The Greens are set to introduce “climate trigger” legislation to the Senate on Monday, that would force the government to assess the impact of emissions from future coal and gas projects on climate change.
It comes as the Albanese Government negotiates with the crossbench to pass its climate change bill that would legislate a 43 per cent emissions reduction target. The government needs the support of the Greens and one independent, most likely David Pocock, to pass the bill in the senate.
The Greens are pushing for a “climate trigger” which would see the environment minister having to assess the impact of emissions from polluting projects before they can be approved.
The Greens are pushing for this as the government’s climate change bill leaves room for the approval of new coal and gas projects.
Greens Senator Sarah Hanson-Young said much more needs to be done to dramatically reduce pollution and limit global warming to 1.5 degrees.
“Putting a ‘climate trigger’ in law will force corporations to be honest about how much pollution their new projects and mines will create, and force the Minister to consider the climate impacts before giving any environmental approval,” Hanson-Young said on Monday .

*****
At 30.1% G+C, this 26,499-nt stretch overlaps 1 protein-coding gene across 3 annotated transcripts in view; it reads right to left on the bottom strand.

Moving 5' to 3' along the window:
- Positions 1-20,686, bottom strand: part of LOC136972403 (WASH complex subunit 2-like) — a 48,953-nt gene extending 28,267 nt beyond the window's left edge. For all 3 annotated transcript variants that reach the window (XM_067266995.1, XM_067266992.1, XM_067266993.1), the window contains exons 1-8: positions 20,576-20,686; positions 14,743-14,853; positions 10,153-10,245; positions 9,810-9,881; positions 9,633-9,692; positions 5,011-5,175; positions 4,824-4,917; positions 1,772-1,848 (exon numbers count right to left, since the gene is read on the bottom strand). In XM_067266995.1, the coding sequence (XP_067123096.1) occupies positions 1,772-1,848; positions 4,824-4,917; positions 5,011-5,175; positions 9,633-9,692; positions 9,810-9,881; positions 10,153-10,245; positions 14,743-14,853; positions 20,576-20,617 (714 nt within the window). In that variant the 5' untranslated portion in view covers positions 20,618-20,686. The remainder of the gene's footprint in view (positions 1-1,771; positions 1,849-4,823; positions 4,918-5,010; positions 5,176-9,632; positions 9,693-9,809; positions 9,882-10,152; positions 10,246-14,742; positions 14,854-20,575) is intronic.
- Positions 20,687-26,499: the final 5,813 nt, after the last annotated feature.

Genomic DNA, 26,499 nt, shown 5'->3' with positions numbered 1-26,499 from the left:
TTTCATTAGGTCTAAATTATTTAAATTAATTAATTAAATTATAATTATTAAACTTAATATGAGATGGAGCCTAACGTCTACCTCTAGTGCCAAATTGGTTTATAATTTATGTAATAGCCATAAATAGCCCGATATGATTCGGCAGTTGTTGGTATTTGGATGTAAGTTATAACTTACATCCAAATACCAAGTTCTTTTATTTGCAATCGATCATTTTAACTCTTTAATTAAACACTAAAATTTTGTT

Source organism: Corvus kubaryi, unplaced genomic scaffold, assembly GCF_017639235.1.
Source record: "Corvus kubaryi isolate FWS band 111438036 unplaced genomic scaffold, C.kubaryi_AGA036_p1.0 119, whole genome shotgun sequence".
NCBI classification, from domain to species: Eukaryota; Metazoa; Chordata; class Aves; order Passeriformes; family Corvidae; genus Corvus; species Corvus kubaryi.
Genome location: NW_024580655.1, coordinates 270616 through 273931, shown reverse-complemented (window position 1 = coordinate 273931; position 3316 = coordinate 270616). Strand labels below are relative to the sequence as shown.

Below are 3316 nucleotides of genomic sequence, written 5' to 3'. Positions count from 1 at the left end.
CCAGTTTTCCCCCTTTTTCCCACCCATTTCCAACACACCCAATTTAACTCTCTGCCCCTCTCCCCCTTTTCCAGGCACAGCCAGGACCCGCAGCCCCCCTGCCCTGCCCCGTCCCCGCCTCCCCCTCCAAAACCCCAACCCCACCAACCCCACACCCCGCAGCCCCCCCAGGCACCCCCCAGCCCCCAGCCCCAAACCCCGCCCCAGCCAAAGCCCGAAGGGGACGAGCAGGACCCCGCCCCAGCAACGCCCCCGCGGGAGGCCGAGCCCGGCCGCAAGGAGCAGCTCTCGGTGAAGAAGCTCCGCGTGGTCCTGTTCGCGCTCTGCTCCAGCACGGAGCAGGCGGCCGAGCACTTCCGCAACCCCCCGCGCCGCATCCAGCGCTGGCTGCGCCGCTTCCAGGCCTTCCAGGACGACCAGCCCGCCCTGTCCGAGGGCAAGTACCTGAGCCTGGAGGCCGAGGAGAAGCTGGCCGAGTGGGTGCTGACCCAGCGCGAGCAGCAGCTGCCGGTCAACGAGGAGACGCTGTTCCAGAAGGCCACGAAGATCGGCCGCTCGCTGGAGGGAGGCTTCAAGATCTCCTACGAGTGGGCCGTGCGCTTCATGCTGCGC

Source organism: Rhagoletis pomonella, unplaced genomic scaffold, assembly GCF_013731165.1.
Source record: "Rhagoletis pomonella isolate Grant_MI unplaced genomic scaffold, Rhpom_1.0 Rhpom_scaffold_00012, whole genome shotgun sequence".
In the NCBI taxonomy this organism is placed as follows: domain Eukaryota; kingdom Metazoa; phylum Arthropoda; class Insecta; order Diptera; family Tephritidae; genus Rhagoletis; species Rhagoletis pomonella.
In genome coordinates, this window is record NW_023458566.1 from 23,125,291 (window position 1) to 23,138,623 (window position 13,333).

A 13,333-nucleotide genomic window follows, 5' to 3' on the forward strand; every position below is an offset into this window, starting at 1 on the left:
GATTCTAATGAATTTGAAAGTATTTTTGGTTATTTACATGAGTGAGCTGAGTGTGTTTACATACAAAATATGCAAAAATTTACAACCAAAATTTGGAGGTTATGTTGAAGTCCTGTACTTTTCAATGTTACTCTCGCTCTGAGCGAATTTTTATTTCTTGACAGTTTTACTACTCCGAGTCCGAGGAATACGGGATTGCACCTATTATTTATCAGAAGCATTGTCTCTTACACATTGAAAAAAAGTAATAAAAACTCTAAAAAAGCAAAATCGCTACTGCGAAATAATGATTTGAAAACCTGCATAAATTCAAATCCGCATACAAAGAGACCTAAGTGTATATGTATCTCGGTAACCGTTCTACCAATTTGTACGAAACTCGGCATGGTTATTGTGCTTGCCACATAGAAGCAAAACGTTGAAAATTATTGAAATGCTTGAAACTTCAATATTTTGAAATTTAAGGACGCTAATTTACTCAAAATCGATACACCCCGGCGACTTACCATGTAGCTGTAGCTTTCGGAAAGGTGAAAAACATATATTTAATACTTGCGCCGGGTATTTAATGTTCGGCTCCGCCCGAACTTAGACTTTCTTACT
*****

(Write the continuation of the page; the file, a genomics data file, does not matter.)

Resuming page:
“Current environment laws are not fit for purpose. It makes no sense that an application for a new mine or development is not assessed for the impact the project’s emissions will have on the climate.
“Any suggestion a project can “stack up environmentally” justifying the Environment Minister giving it the green light is a complete furphy.”
Hanson-Young said she thinks the government’s climate bill is “largely symbolic” because it doesn’t legislate for the actual action needed to reduce emissions.
“Stopping new coal and gas is a must if humanity is going to have any chance of survival,” she said.
“A climate trigger will go a long way to stopping dirty fossil fuel projects if they make the climate crisis worse.”
Senator David Pocock, who holds one of the most influential votes in the senate, has also called for a “climate trigger” to be legislated.
Climate Change minister Chris Bowen has been consulting widely with the crossbench on the government’s climate bill and says the government is open to suggestions to improve it.